The vital growth nutrient phosphorus is scarce in many tropical ecosystems, yet somehow microbes in tropical soil thrive. New research from a team of scientists reveals—at the genomic and proteomic level—how these microbes acquire rare nutrients.
This study offers insights into how microbial communities in the soil adapt to different levels of nutrients in a tropical rainforest. These findings could have far-reaching effects on agricultural crops that rely on these microbes. Also, the results could affect models of terrestrial processes and knowledge of how elements, such as carbon, cycle through the environment.
A team of scientists set out to determine whether the theory of optimal foraging, which suggests any ecological community will adjust its consumption strategy to balance the distribution of life-sustaining elements, applied to microorganisms in soils. While scientists have applied the theory to plants and animals, which can be easily observed, it is more difficult to apply to tiny, unseen microbes. Scientists from Oak Ridge National Laboratory and the University of Tennessee, Knoxville gathered samples from a 17-year fertilization experiment. The Smithsonian Tropical Research Institute conducted the experiment in Panama. Samples included phosphorus-rich and phosphorus-deficient soil. The advanced Fourier-transform ion cyclotron resonance mass spectrometer at the Environmental Molecular Sciences Laboratory (EMSL), a Department of Energy (DOE) Office of Science user facility, provided the team with spectra. The spectra enabled the scientists to determine what organic compounds were available to the microbes. The Joint Genome Institute, also a DOE Office of Science user facility, helped team members probe microbial genes in the samples, and the scientists used mass spectrometers at Oak Ridge National Laboratory to identify more than 7,000 proteins in each soil sample.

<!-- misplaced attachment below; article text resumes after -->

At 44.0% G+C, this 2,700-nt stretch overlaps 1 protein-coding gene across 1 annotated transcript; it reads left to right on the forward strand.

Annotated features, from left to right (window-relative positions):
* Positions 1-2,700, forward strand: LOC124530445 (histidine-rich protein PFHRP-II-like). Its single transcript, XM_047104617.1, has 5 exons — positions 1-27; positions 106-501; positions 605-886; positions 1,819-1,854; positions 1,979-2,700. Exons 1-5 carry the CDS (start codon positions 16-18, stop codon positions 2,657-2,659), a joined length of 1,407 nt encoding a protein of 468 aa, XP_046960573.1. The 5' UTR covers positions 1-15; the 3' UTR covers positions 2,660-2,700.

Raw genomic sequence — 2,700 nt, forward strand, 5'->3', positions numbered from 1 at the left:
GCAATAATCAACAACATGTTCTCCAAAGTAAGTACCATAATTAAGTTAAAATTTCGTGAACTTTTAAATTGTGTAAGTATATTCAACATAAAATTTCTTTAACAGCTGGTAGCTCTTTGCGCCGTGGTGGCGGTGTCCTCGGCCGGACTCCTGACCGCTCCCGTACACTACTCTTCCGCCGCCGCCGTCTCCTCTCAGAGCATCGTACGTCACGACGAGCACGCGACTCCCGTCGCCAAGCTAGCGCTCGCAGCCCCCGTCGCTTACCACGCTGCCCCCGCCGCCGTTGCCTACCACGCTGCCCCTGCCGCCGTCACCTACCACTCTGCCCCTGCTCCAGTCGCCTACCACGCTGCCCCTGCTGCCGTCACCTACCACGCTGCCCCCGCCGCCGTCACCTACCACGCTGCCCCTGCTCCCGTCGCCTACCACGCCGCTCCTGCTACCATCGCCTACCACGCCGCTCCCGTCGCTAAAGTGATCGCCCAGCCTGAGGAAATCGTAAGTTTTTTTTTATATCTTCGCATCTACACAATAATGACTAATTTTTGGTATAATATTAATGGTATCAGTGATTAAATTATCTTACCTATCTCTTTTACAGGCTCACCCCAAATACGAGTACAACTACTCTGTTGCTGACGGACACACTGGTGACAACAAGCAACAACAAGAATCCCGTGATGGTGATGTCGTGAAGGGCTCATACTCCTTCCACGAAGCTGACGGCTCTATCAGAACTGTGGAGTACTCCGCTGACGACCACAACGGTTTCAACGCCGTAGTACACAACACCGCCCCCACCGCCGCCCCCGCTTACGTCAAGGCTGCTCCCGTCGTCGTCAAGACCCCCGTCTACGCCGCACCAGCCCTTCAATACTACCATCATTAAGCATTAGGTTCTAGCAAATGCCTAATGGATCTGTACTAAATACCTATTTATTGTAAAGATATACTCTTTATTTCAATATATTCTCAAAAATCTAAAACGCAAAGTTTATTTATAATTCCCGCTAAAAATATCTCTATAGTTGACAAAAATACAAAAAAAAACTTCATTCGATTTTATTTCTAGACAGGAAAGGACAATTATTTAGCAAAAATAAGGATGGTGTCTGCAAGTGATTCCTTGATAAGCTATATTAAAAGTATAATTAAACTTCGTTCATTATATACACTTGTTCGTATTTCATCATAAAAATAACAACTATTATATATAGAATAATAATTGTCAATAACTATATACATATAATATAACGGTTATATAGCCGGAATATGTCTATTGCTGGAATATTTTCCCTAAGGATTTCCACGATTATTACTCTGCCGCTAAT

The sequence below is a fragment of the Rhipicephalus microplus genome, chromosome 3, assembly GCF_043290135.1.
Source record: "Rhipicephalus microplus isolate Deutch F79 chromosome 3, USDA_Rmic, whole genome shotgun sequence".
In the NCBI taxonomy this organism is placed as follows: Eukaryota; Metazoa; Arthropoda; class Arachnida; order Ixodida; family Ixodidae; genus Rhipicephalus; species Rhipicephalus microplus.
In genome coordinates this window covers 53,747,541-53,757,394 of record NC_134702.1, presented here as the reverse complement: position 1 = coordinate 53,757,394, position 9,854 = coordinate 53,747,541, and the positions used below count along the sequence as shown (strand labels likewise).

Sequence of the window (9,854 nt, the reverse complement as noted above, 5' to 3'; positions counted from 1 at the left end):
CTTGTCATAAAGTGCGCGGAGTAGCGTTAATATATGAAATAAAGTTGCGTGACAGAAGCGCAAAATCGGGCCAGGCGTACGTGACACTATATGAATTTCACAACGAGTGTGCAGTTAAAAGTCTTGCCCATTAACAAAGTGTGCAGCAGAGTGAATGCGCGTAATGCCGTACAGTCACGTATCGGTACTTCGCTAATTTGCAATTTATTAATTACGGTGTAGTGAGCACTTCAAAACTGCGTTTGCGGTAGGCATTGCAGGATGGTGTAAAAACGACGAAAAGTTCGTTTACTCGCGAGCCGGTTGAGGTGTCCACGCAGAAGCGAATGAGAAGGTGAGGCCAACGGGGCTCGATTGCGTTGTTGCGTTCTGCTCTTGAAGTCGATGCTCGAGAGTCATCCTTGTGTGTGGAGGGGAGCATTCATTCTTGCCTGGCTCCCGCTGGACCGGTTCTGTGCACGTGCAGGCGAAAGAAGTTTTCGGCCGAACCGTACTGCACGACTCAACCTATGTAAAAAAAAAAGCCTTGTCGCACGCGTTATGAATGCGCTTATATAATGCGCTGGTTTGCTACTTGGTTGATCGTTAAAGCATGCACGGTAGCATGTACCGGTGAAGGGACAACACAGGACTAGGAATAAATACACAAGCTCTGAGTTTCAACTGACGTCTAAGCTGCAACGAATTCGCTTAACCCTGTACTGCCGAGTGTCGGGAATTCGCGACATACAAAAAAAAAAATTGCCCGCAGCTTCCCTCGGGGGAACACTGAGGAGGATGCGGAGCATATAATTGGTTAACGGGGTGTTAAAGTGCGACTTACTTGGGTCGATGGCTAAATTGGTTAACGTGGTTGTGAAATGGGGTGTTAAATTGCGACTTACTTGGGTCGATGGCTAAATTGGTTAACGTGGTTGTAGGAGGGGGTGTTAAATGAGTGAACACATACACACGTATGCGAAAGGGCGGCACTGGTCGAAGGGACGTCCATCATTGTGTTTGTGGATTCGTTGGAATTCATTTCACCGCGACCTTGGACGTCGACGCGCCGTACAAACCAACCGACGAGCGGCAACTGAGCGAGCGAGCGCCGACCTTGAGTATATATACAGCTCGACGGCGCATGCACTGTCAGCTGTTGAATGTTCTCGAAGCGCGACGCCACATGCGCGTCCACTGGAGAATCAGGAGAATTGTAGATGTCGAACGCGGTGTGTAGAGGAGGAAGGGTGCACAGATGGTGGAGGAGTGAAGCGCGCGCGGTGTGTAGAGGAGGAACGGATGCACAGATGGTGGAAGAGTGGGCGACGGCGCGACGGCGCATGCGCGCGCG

What the researchers found closely matched their theories. The microbes in the two types of soils used different foraging strategies and adjusted their allocation of different genes and proteins to make the most of the scarce phosphorus resources in their environment. Scientists also identified differences in genes associated with the use of carbon, nitrogen, and sulfur. These results could help scientists understand how to better model microbial communities, plan for optimal land use, and predict changes in the Earth system.
This work was supported by the Department of Energy’s (DOE’s) Office of Science, Office of Biological and Environmental Research, including support of the Environmental Molecular Sciences Laboratory, Oak Ridge Leadership Computing Facility, and the Joint Genome Institute, all DOE Office of Science user facilities, and Laboratory Directed Research and Development funding from Oak Ridge National Laboratory.
Y. Qiuming, L. Zhou, Y. Song, S.J. Wright, X. Guo, S.G. Tringe, M.M. Tfaily, L. Paša-Tolić, T.C. Hazen, B.L. Turner, M.A. Mayes, and C. Pan, “Community proteogenomics reveals the systemic impact of phosphorus availability on microbial functions in tropical soil.” Nature Ecology and Evolution 2, 499 (2018). [DOI: 10.1038/s41559-017-0463-5]